I’m not a morning person, never have been. Ask my mom or any of my colleagues. As a child, I missed as many school buses as I caught and during my military days, it took two alarm clocks set at different times to rouse me early enough to make those pre-dawn exercise runs. *shudder* Or ask my son, who once felt a compelling need to wake me early one brilliant Saturday morning, along with an equally compelling desire for self-preservation that prompted him to bring a diet coke (my caffeine vehicle of choice at the time) and nestle it a foot or so in front of my face before stepping back and gently repeating “Mom” about a hundred times.
With such a clear track record of morning mayhem, I knew before the first kitten ever crossed our threshold there could be none of that cat-waking-owner-at-the-crack-of-dawn-for-breakfast business. Being fairly intelligent, but not yet familiar with Pam Johnson-Bennett’s fabulous books, I determined that what worked for Pavlov’s dogs would work for Auntie Crazy’s cats, and from the first morning after we adopted Oscar, all felines have been fed after I’ve showered and dressed, and not a second earlier. There are always several pairs of eyes tracking me from the moment I reach for my towels until kitty breakfast is served, but this trick has been successful and for years I’ve been left to sleep as long as I like.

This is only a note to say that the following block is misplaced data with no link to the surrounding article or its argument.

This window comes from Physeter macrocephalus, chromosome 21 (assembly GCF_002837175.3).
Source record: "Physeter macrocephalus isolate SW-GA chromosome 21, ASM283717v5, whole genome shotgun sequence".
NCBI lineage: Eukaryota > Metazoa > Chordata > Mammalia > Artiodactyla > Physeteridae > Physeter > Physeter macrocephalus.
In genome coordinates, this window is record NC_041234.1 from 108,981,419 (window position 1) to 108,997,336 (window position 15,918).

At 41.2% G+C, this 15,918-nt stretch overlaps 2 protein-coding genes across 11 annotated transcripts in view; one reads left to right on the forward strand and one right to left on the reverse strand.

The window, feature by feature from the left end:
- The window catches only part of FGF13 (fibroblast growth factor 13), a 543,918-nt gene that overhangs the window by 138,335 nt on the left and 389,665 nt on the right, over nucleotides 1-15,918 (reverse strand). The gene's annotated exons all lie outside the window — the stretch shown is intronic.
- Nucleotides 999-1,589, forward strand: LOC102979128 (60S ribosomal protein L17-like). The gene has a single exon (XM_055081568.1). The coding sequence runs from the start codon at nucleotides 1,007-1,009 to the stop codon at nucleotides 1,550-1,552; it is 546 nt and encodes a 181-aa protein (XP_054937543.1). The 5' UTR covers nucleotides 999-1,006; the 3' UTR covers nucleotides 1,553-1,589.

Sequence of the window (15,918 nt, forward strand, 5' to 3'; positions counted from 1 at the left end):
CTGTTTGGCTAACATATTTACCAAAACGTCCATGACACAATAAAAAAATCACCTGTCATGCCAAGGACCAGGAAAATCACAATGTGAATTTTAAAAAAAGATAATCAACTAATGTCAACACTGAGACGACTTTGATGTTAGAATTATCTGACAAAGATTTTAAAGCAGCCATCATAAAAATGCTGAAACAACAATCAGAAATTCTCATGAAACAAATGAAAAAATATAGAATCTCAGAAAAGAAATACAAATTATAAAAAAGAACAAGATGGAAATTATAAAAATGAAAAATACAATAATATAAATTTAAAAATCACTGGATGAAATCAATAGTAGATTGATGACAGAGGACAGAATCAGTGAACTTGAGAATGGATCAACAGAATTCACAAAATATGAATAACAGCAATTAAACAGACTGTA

Unfortunately, Spencer, one of a pair of kittens that joined my clowder in late 2008, needed a little extra “schooling” when it came to bedroom boundaries. Shortly after he acclimated to living here, he began waking me in the middle of the night for chin scritches by pawing at my face and mouth with his claws slightly extended. For several nights, I tried to deal with the situation by hissing at him and turning my back to him… you know, using cat-speak for “leave me be!”.
Either I wasn’t as fluent as I thought, or he just wasn’t listening, and his attempts at initiating midnight play sessions only escalated.
One night, when I was really, really in desperate need of sleep, Spencer woke me by hooking a single claw solidly into the corner of my lower lip and pulling. Between the shock of the abrupt awakening, the hurt, and my intense aggravation, it’s amazing I still remembered to respond like a momma cat would, if not quite the way I had been.
You’re going to laugh. I don’t recommend this method of “training” a cat, but as a one-off, spur-of-the-moment reaction, it’ll amuse you.
Instead of hissing, I jerked awake with a snarling growl and literally *snapped* at Spencer’s face. My teeth snicked shut just a hair’s breadth from his nose. In fact, I’m pretty sure I felt his breath on my lips before he leaped backwards with a startled hiss and fled the room.
I really don’t know what was going through my mind other than THIS HAS TO STOP, but that single snap worked. It’s been years since, and Spencer has yet to repeat his midnight offense. Message received!